The Court ordered telephonic depositions of Julio Contreras, Rodney Brooks, Robert Marin, and David Cano, if they were currently incarcerated. Depositions were completed for Julio Contreras and Rodney Brooks.*fn3 A review of the deposition transcripts of Contreras and Brooks reveals that defense counsel and Plaintiff Garcia were able to question the witnesses and that the witnesses gave a thorough account of the events in question. Plaintiff has failed to identify any testimony that inmates Contreras or Brooks would give in addition to their deposition testimony. With regards to Geraldo Ojito and Arthur Torres, Plaintiff has failed to make even a minimal showing that their testimony is necessary in light of the Contreras and Brooks depositions. The Court does not conclude that "the probative value of [Contreras, Brooks, Cano, Ojito, and Torres]'s testimony justifies the expense and security risk associated with transporting an inmate-witness to court from a correctional facility." Greene, 938 F. Supp. at 639. The Petitions for Writ of Habeas Ad Testificandum filed by Plaintiff Filipe Noe Garcia (ECF Nos. 190, 219) are DENIED.

II. Motion for Order for Subpoenas

On April 6, 2011, Plaintiff filed a Motion for Order for Subpoenas for the following potential witnesses: Dr. Ellen Gabel; Lisa Dimeo, crime scene analyst; Daiel Vornhof, forensic specialist in mechanics; Vincent Nathan, expert consultant on field of jails and prisons; Thomas MacSpeiden, psychologist; and Deputies Stevens, Benavides, Rogers, Gonzolez, Zdunich, Saiazar, Shannon, Grimm, Lionsdale, Hightower, Swiney, Rhineland, Setter, MacLeod, Grijalva, Neagles-Carter, Massey, Pollington, and Edlin. (ECF No. 173).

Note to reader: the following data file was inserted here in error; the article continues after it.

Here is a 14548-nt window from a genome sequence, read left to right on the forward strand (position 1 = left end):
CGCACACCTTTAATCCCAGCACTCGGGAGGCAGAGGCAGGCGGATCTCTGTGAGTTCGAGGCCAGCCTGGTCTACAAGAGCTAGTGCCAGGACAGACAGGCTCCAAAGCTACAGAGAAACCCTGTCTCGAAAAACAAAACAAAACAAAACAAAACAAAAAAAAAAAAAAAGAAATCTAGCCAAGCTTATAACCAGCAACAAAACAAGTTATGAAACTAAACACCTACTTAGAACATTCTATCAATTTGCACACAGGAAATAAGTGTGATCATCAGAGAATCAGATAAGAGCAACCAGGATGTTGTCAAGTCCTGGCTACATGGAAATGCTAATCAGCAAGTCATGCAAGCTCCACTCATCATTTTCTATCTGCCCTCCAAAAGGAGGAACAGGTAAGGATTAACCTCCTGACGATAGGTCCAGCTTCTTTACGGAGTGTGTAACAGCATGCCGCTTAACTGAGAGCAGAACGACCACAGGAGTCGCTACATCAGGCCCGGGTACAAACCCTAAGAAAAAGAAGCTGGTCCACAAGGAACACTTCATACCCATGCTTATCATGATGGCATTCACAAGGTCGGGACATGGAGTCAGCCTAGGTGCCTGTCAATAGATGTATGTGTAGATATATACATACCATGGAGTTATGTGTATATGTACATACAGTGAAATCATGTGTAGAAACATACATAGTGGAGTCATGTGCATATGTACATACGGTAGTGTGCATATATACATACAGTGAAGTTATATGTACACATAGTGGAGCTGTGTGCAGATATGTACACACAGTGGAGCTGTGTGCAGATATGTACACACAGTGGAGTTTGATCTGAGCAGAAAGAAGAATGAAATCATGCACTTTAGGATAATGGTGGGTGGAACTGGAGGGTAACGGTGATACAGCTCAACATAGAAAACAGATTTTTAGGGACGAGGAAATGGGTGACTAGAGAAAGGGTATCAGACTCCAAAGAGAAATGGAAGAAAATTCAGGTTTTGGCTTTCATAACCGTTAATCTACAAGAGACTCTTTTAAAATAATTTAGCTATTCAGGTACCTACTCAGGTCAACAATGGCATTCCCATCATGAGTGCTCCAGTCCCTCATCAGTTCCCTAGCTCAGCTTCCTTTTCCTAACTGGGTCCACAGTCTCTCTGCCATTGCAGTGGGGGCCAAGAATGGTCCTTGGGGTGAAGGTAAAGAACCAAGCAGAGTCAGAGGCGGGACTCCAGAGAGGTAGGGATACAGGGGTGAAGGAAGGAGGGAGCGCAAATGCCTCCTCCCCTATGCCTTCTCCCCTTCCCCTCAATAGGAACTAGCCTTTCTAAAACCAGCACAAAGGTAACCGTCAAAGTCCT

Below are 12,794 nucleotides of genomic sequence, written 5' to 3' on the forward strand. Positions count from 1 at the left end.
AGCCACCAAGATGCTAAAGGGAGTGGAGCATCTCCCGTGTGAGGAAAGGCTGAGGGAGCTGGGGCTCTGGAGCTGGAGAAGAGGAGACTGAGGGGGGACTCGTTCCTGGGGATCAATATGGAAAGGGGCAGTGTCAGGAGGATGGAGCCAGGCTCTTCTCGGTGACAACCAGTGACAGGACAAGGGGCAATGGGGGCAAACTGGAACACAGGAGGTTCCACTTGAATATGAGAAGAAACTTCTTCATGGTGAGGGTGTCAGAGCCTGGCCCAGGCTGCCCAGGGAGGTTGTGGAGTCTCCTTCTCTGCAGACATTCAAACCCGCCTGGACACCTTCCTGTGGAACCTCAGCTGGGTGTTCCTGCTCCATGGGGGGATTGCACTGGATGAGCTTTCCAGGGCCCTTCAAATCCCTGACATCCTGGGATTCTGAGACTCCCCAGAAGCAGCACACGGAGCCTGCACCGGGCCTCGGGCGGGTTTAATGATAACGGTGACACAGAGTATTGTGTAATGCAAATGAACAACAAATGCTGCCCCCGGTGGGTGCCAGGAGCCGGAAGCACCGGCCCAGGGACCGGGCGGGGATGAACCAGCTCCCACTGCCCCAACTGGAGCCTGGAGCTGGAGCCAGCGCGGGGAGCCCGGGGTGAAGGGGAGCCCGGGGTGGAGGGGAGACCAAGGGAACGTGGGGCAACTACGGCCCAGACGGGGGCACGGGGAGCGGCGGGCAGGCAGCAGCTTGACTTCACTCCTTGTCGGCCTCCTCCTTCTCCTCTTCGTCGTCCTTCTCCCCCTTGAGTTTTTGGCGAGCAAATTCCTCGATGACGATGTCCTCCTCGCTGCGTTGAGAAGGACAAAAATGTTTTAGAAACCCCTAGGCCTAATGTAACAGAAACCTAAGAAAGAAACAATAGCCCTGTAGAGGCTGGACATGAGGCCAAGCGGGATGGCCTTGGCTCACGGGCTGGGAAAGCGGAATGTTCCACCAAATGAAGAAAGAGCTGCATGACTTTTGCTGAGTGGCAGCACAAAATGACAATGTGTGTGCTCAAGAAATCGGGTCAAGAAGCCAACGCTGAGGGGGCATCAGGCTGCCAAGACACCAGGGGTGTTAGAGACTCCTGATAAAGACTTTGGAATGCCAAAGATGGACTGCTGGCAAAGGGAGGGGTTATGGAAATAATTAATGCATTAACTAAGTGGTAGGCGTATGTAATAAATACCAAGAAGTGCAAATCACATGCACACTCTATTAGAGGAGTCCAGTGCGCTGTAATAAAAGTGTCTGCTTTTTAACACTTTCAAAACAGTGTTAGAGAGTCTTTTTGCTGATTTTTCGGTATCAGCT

On June 21, 2011, the Court issued an Order stating:

Federal Rule of Civil Procedure 45(a)(2) provides: "A subpoena must issue ... for attendance at a hearing or trial, from the court for the district where the hearing or trial is to be held...." Fed. R. Civ. P. 45(a)(2). Federal Rule of Civil Procedure 45(a)(3) provides: "The clerk must issue a subpoena, signed but otherwise in blank, to a party who requests it. That party must complete it before service." Fed. R. Civ. P. 45(a)(3). Federal Rule of Civil Procedure 45(b)(1) service of a subpoena be made by a person who is 18 years or older and is not a party to the case. The Court is required to "issue and serve all process and perform all such duties" for a plaintiff proceeding in forma pauperis. 28 U.S.C. 1915(d). Plaintiff, however, is responsible for paying all fees and costs associated with the subpoenas. See Tedder v. Odel, 890 F.2d 210, 211, 212 (9th Cir. 1989). For example, if a subpoena requires a person's attendance, fees for one day's attendance and mileage must be tendered concurrent with service. Fed. R. Civ. P. 45(b)(1); see also 28 U.S.C. § 1821. These fees are not waived based on Plaintiff's in forma pauperis status. Tedder, 890 F.2d at 211-12.

IT IS HEREBY ORDERED that:

(1) The Clerk of Court shall issue and forward to Plaintiff a Subpoena in a Civil Case form and a U.S. Marshal 285 form as well as a copy of this Order.

(2) Upon receipt of the properly completed U.S. Marshal 285 form, accompanying subpoena, and the tender of witness fees and costs pursuant to 28 U.S.C. § 1821, the U.S. Marshal is directed to promptly effect service of Plaintiff's subpoena (ECF No. 187 at 1-2).

On June 27, 2011, Plaintiff filed a second Motion for Subpoena for some of the same potential witnesses. (ECF No. 190). On October 10, 2011, the Court issued an order stating:

Plaintiff Filipe Noe Garcia, proceeding pro se and in forma pauperis, has requested a subpoena for Robert Marin, who has been released from state custody, Dr. Ellen Gabel, Lisa Dimeo, crime scene analyst, Daiel Vornhof, forensic specialist in mechanics, Vincent Nathan, expert consultant on field of jails and prisons, Thomas MacSpeiden, psychologist, and Deputies Stevens, Benavides, Rogers, Gonzolez, Saiazar, Grijalva, Massey, Neagles-Carter, Lonsdale, Grimm, and Hightower. ...